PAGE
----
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Order born of chaos? The capacity for informal social control in disempowered and 'disorganised' neighbourhoods


Atkinson, R and Flint, JJ, Order born of chaos? The capacity for informal social control in disempowered and 'disorganised' neighbourhoods, Policy and Politics, 32, (3) pp. 333-350. ISSN 0305-5736 (2004) [Refereed Article]

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© The Policy Press, 2004

DOI: doi:10.1332/0305573041223690


Policy discourse and interventions relating to disorder perceive a lack of organisational capacity to deal with these problems in high-crime and deprived areas. This article draws on research looking at the relative propensities to deal with disorder within deprived and affluent neighbourhoods. We find that deprived areas may be characterised as chaotic and disorganised but also that residents in these areas appear more likely to intervene in acts of disorder. Nevertheless, residents in all neighbourhoods did not want to engage directly with local crime problems. This challenges current policy with its aim of empowering communities to deal with crime, and appears to burden rather than empower residents.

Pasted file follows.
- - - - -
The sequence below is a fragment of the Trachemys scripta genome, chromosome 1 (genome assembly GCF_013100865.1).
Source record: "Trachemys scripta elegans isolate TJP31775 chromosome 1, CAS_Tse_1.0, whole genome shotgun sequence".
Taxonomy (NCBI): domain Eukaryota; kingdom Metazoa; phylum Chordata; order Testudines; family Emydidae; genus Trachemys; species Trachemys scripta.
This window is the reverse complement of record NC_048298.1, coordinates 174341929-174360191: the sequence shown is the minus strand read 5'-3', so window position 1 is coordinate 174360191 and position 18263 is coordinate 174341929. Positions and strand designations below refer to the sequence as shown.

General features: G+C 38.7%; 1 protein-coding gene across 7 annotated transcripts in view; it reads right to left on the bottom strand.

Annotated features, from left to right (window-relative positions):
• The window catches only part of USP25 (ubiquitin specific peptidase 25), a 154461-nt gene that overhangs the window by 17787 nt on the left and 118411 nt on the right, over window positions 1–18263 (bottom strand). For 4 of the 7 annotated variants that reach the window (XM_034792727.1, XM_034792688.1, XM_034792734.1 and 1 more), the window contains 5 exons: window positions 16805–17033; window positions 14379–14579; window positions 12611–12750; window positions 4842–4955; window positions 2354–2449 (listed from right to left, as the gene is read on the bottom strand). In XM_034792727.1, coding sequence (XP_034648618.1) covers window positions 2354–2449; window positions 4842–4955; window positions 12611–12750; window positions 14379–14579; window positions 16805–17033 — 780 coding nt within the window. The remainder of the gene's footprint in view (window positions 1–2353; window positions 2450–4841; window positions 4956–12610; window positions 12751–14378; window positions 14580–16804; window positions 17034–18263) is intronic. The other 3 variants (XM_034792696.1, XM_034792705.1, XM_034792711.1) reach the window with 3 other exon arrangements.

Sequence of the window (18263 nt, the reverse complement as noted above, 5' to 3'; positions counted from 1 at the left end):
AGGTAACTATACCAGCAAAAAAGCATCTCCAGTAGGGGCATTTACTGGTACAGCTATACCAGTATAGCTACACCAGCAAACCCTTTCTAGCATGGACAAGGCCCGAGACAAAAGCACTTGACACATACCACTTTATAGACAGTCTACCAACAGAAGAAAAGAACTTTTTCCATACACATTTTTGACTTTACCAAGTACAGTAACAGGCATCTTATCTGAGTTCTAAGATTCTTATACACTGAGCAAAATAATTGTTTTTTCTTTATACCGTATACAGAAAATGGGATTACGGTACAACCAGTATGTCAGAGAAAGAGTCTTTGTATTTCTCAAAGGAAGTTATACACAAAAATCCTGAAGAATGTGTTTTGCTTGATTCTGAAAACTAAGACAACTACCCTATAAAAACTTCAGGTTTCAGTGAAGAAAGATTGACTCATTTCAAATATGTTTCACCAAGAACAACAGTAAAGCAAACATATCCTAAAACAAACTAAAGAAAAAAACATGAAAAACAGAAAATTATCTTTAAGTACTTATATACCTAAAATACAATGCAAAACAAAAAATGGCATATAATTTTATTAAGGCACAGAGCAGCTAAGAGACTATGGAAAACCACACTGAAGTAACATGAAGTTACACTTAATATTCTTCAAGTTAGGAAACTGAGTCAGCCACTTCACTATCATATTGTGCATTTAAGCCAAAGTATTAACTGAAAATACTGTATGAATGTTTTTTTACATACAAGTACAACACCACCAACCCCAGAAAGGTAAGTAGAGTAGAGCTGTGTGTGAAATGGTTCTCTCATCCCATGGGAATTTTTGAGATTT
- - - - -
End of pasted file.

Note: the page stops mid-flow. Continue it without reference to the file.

Item Details

Item Type:Refereed Article
Research Division:Human Society
Research Group:Sociology
Research Field:Urban sociology and community studies
Objective Division:Indigenous
Objective Group:Pacific Peoples community services
Objective Field:Pacific Peoples community services not elsewhere classified
UTAS Author:Atkinson, R (Associate Professor Rowland Atkinson)
ID Code:35171
Year Published:2004
Web of Science® Times Cited:13
Deposited By:Sociology and Social Work
Deposited On:2005-08-01
Last Modified:2012-09-24

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